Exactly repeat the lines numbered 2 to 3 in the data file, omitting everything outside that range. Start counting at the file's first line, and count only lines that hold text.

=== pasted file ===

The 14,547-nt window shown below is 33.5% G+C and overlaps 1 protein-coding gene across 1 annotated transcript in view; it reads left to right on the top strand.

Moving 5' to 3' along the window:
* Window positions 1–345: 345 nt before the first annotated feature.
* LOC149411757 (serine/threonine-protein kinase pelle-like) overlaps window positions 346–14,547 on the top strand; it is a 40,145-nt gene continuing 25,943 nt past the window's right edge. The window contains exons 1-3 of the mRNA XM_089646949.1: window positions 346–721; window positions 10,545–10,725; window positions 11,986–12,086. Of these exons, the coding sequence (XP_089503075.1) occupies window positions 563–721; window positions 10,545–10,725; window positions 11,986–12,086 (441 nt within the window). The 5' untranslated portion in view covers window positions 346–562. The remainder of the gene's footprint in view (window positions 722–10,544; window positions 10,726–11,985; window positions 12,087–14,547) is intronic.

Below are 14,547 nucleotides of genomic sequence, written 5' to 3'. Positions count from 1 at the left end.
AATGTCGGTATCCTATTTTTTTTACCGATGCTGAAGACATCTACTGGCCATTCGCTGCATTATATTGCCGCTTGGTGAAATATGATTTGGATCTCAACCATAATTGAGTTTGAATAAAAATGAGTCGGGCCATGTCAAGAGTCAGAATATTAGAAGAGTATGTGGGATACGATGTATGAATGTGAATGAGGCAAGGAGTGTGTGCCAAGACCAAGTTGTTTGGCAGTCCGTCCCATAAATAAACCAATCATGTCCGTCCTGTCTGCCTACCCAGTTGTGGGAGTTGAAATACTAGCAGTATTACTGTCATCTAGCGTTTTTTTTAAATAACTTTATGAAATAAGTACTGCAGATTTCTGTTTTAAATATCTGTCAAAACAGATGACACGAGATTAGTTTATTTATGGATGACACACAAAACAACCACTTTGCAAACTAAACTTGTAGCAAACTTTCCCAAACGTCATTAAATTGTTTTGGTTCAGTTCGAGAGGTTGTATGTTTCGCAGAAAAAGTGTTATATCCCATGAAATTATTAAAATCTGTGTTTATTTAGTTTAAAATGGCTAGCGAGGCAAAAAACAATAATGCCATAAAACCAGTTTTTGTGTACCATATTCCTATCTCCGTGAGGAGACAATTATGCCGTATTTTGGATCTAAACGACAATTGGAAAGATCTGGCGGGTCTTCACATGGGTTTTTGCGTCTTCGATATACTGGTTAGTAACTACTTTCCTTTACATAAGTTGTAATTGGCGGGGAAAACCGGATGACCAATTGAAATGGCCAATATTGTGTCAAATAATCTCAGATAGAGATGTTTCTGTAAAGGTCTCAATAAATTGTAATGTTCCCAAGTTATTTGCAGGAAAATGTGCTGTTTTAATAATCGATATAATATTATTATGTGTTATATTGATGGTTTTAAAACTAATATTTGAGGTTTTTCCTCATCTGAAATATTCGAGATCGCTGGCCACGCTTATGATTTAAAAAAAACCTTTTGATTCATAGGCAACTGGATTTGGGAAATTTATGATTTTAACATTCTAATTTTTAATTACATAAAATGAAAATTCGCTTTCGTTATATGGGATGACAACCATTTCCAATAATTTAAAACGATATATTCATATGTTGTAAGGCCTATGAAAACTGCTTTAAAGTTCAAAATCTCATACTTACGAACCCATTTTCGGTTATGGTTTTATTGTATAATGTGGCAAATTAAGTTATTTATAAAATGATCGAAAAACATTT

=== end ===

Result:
Moving 5' to 3' along the window:
* Window positions 1–345: 345 nt before the first annotated feature.